People trust themselves more than they trust the news. They shouldn’t




If you’re reading this, you’re probably a news and politics junkie. Someone who reads multiple news sites a day, follows several news organizations on social media, and receives a few email newsletters.

Most people aren’t like this. A 2020 study found that news represents just 14 percent of Americans’ media consumption. Attention does pick up, however, during an election year. While roughly one-third of Americans closely follow the news in non-election years, 39 to 43 percent do so when there’s a presidential election, according to Gallup.

However, new research—and recent reporting about how artificial intelligence is changing the online information environment—suggests that even as people start tuning into the election, they could end up more misinformed, not less.

The reason: People have greater faith in their own abilities to “fact-check” the news than they have in the news itself. In the past year, we have published two academic studies that suggest this faith is misplaced, and that it actually leaves people more likely to believe misinformation.

People view journalism skeptically

There is a growing disconnect between how journalists see themselves and how people see journalists. Instead of perceiving journalists as watchdogs acting in the public’s best interest, people increasingly see journalists as elites who are acting in their own interests. Indeed, there’s been an explosion of research focused on news distrust over the past decade, and the consistent findings are that people increasingly feel compelled to discount the journalism they encounter because they believe it to be politically biasedeconomically compromised, or simply produced by out-of-touch elites. People believe journalists knowingly attempt to sensationalize the news to make more money or misrepresent the news to suit either a liberal or conservative perspective. To be sure, this research is hardly consistent–trust in news is higher in some countries than in others, for example, and some scholars have even questioned the legitimacy of a so-called “trust crisis” in journalism altogether. Yet even as scholars and journalism stakeholders debate the scale of the problem, many have devoted a great deal of resources to understanding its origins and implications, as well as finding solutions

Last year, two of us (Nelson and Lewis) published a peer-reviewed study in New Media & Society drawing on interviews with a diverse sample of U.S. adults to understand the reasons behind people’s distrust of news and the ways in which that distrust impacts their interactions with news. Our subjects were indeed extremely cynical when it came to the news they consumed. As one interviewee said: “It’s all slanted.” Another similarly explained that, when it comes to journalism, “I’m always skeptical.”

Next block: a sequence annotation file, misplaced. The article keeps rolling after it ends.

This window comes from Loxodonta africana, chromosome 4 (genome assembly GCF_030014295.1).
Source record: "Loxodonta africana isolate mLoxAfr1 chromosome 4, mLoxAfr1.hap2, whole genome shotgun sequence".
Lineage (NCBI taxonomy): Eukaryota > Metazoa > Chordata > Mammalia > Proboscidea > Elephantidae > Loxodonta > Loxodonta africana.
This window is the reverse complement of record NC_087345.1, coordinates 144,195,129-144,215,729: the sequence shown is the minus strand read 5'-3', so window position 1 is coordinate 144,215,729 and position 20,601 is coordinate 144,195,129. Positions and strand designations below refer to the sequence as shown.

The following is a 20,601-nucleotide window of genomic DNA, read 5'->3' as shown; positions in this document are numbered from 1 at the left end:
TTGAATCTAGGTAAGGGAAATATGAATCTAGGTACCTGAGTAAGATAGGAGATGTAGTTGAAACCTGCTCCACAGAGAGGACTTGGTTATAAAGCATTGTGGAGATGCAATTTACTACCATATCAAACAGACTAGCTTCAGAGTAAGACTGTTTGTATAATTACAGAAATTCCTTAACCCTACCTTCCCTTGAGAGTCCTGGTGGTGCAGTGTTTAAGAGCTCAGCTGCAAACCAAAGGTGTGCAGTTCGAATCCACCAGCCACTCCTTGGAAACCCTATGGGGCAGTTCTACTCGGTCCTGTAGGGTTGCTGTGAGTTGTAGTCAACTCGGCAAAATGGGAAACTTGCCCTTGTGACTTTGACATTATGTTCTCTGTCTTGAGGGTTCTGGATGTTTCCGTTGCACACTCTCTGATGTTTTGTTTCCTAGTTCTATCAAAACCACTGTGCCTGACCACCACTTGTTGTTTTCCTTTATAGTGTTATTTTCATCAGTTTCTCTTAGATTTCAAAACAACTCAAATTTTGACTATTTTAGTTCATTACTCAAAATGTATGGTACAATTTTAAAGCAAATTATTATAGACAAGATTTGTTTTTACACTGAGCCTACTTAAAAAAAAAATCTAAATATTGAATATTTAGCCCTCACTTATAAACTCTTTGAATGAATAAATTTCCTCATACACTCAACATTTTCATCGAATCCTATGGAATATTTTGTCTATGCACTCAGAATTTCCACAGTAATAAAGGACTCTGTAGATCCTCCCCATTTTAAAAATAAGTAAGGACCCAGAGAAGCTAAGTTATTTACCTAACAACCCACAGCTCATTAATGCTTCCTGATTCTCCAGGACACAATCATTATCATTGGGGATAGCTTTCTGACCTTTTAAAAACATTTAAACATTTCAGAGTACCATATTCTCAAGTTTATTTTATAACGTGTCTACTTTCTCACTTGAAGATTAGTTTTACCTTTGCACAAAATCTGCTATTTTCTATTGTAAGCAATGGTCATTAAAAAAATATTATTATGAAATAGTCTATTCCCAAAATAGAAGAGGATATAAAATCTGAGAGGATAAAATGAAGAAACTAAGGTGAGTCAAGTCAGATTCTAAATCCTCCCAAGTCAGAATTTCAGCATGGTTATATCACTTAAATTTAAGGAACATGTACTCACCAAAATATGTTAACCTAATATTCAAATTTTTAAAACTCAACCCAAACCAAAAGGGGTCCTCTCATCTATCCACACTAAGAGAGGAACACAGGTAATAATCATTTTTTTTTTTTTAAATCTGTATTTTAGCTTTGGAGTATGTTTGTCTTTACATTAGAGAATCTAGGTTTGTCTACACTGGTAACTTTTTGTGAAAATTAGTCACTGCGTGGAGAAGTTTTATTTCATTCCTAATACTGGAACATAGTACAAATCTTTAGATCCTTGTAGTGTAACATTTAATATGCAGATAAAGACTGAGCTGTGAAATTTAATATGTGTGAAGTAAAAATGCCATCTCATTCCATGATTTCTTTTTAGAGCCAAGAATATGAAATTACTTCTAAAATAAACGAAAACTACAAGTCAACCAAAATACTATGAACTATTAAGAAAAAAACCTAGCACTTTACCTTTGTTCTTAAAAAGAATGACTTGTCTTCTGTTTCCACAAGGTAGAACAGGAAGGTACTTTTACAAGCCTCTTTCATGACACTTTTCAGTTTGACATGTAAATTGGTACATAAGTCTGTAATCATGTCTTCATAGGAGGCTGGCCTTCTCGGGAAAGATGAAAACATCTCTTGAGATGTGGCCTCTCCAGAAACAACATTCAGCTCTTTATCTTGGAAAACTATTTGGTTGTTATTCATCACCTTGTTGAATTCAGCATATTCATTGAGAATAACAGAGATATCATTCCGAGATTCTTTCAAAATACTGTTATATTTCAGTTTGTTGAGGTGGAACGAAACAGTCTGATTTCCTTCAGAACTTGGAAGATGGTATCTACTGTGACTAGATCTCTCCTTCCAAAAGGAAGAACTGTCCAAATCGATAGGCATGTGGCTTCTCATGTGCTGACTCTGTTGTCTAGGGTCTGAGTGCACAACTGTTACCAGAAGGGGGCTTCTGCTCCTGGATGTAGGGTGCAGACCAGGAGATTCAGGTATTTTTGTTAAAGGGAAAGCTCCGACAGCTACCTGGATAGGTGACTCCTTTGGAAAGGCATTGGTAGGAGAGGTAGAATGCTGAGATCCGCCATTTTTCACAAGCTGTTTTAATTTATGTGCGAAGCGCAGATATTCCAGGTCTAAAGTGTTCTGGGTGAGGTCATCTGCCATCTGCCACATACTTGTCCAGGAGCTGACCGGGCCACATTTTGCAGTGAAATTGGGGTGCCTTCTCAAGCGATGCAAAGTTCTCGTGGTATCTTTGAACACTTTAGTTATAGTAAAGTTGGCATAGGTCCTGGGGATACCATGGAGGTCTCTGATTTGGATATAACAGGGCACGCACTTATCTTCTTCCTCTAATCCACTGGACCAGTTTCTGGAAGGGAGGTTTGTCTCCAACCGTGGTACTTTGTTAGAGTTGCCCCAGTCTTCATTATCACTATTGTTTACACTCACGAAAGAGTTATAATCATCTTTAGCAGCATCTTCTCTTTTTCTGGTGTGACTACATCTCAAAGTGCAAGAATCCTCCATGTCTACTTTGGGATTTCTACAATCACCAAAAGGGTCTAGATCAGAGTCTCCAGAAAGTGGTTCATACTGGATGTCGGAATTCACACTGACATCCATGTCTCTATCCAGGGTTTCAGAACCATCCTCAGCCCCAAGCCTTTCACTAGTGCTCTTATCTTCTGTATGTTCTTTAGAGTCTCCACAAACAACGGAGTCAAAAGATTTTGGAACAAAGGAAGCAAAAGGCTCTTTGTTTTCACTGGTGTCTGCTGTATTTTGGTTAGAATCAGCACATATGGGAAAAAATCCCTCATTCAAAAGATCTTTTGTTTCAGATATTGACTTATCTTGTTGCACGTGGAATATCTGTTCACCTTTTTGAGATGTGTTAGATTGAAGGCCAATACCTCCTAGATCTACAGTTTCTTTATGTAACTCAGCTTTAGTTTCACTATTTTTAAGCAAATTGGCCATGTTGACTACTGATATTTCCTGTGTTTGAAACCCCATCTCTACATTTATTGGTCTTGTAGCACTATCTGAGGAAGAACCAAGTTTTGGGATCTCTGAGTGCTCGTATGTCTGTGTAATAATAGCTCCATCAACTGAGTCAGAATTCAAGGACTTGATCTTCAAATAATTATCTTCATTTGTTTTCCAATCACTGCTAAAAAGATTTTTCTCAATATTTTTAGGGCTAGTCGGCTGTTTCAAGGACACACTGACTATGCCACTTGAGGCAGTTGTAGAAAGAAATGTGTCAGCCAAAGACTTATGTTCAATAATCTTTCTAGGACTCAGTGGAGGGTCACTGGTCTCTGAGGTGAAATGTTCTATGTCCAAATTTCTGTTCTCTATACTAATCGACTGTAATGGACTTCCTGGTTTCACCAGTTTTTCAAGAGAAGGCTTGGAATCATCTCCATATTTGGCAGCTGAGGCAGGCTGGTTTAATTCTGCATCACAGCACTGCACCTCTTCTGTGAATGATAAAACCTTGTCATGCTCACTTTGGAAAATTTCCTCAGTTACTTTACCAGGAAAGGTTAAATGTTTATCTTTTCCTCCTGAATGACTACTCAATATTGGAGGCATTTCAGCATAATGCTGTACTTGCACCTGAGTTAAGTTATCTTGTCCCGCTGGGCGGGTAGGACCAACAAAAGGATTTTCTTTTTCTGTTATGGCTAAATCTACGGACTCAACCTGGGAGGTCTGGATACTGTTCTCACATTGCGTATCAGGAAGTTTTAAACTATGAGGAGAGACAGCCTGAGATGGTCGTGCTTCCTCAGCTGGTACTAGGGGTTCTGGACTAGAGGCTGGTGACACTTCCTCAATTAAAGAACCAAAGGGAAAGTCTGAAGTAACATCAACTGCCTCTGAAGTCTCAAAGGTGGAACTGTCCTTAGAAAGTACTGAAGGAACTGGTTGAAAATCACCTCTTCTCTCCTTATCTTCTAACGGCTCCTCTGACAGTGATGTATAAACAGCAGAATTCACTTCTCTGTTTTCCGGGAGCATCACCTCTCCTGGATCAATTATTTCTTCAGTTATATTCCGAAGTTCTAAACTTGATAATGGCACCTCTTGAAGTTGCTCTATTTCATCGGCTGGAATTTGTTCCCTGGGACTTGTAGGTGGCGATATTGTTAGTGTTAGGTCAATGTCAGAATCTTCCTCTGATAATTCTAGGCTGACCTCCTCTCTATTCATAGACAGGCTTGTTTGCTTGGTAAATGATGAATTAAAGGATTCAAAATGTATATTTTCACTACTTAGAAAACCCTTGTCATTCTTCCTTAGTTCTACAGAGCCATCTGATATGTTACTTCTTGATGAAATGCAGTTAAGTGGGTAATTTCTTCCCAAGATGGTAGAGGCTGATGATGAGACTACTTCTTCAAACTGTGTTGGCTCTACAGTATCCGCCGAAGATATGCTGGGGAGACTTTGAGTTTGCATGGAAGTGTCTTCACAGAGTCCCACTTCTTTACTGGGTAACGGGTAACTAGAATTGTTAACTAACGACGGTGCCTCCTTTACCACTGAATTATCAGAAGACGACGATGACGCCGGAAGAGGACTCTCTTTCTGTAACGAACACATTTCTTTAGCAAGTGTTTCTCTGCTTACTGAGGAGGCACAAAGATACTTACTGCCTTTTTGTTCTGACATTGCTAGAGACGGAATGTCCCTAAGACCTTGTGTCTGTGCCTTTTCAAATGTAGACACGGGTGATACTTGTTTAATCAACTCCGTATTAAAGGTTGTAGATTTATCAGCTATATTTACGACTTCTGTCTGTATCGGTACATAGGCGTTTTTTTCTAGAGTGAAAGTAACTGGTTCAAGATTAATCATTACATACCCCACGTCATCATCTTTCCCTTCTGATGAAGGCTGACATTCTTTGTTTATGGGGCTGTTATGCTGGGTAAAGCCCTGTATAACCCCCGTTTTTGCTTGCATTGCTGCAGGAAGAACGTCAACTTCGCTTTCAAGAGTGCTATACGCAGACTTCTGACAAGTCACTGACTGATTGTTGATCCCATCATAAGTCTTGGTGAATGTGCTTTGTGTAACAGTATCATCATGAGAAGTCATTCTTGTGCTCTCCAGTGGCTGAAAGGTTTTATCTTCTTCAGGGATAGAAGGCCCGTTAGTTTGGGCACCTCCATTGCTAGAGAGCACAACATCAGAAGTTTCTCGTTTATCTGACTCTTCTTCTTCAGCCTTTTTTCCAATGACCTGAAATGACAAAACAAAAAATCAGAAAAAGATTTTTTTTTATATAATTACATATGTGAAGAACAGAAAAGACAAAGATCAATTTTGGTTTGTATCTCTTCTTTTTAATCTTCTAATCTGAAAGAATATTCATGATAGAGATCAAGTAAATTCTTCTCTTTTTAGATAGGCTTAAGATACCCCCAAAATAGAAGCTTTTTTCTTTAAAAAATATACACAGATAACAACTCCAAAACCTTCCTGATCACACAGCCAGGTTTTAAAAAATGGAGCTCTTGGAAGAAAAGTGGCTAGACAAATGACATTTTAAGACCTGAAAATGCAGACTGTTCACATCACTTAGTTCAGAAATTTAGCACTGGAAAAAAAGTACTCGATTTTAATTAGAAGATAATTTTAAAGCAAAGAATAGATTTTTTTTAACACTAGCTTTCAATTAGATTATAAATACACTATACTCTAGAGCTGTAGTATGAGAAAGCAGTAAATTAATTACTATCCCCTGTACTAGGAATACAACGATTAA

Yet, this skepticism did not appear to lead our respondents to avoid the news. Instead of decreasing people’s time spent with news, this distrust simply increased their sense that consuming the news was just a first step in determining what was actually going on in the world around them. People described the importance of “doing their own research” to corroborate what they came across in the news they consumed so that they wouldn’t be deceived by journalists who either unintentionally or deliberately aspired to deceive them.

How did this fact-checking unfold? In the absence of faith in journalists to report the news honestly and accurately, our interviewees turned to digital platforms to help them in their own attempts at improvised fact-checking. One, for example, described turning to Google to “fact-check” the news he was watching on television in real time. “You shouldn’t take the article as gospel,” another said. “You should still do some research and determine if what they’re saying is correct.”

Unfortunately, not everyone has the skills to engage in this sort of informal fact-checking in a way that will actually lead them closer to the truth, rather than further from it. People’s own limitations are further compounded by the shortcomings of the platforms themselves. There is growing evidence that Google, for example, has become “rife with fraudulent search results” and has been “taken over by low-quality SEO spam.” The rise of generative artificial intelligence seems to be making the problem even worse

The pitfalls of “doing your own research”

In light of these circumstances, we should not be surprised by the recent research, published in a peer-reviewed study earlier this year in Nature, revealing that people’s attempts to “fact-check” the news actually leaves them more likely to believe misinformation, rather than less. 

Seguir leyendo: Columbia Journalism Review

Imagen de Gordon Johnson en Pixabay